Gonzáez Roa’s critique of the Porfiriato highlights problems in the agrarian sector. He documents the existence of land concentration since the colonial era, but maintains that concentration increased significantly during the Porfiriato.  He labels Porfirian agriculture as a “feudal” system of vast landed estates. To make his case, González Roa quotes heavily from noted Mexican critics of Porfirian Mexico, especially Andrés Molina Enríquez.[lxxvi] González Roa contends that the size of landed estates expanded vastly over the Porfirian era at the expense of small and medium sized holdings. Owing to land concentration, the countryside is characterized by a rural proletariat and a large number of peons. Concentration is a product of political favoritism rather than economic efficiency. Laws and taxes favor the large estates, which explain their expansion. Ironically, landed estates make high profits but are unproductive. Land values are high but landowners produced little purposely, for high levels of production will drive prices down.[lxxvii] Labor is coerced, exploited, and paid very low wages. Since land is concentrated the landless have no other options but to work on large estates. (Landowners resist land reform, González Roa contends, so Mexicans will be forced to work for them.)With low wages and high prices for goods, the system of landed estates makes the vast majority of Mexicans poor.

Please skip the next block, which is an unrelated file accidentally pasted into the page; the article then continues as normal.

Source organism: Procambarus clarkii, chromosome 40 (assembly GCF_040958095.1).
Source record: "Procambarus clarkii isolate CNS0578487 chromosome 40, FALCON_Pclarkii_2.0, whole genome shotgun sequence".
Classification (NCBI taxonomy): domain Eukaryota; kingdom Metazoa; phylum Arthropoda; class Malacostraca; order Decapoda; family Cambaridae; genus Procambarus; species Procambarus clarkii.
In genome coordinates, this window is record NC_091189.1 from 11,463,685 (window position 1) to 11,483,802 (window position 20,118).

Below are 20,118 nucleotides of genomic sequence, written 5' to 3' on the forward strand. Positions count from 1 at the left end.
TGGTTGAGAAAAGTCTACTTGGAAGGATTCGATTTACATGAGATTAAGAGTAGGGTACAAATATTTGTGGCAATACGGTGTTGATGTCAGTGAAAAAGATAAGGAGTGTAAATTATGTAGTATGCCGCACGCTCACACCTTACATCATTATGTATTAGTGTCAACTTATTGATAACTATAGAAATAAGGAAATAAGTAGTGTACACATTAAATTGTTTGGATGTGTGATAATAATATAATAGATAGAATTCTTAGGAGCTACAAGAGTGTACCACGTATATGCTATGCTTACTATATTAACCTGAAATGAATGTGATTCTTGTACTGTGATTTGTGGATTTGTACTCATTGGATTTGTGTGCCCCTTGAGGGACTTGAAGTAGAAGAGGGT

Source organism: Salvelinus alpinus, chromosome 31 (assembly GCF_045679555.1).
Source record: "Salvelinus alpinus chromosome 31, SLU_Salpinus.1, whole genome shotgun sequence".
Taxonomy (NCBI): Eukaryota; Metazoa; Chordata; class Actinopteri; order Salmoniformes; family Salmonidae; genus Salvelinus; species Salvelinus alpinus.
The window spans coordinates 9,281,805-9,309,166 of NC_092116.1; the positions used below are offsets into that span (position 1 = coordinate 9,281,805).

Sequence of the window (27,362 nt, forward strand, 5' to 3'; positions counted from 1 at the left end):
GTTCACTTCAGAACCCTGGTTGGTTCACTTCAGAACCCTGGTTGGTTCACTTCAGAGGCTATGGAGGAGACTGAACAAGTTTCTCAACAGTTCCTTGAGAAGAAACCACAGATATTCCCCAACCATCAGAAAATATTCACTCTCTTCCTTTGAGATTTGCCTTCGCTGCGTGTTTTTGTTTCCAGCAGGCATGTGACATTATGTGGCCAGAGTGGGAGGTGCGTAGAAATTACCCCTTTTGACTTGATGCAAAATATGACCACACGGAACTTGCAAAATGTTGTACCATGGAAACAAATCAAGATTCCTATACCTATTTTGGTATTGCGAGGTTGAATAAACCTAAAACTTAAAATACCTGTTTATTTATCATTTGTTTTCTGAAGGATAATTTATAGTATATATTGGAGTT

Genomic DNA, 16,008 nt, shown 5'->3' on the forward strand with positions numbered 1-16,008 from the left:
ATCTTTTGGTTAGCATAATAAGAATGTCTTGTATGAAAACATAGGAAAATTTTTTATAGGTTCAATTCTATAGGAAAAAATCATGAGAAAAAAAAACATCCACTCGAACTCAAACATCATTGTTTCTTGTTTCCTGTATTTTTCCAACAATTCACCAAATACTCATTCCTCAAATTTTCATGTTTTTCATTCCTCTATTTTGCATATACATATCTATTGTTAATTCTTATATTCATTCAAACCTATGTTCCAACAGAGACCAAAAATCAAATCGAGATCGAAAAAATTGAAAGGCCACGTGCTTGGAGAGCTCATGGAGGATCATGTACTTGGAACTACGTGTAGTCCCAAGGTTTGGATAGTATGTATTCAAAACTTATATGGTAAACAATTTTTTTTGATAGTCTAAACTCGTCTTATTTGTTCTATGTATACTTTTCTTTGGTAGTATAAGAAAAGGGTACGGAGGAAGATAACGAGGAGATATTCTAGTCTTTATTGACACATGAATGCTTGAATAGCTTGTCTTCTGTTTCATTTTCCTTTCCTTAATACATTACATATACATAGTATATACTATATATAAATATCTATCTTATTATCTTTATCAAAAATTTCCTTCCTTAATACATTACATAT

González Roa repeatedly insists that the Porfirian strategy of throwing money at the problem via irrigation will not resolve the dilemma, for this strategy will result in increased land concentration and enhance the power of rural large landowners, which will deteriorate conditions of the majority in the countryside.[lxxviii] González Roa attacks the Porfirian raw material export economy on two counts. First, owing to international demand and prices, goods are exported, resulting scarcity and higher prices at home. Second, primary exports do not contribute to national economic development since Mexican raw materials that are exported cannot be utilized to build national industries.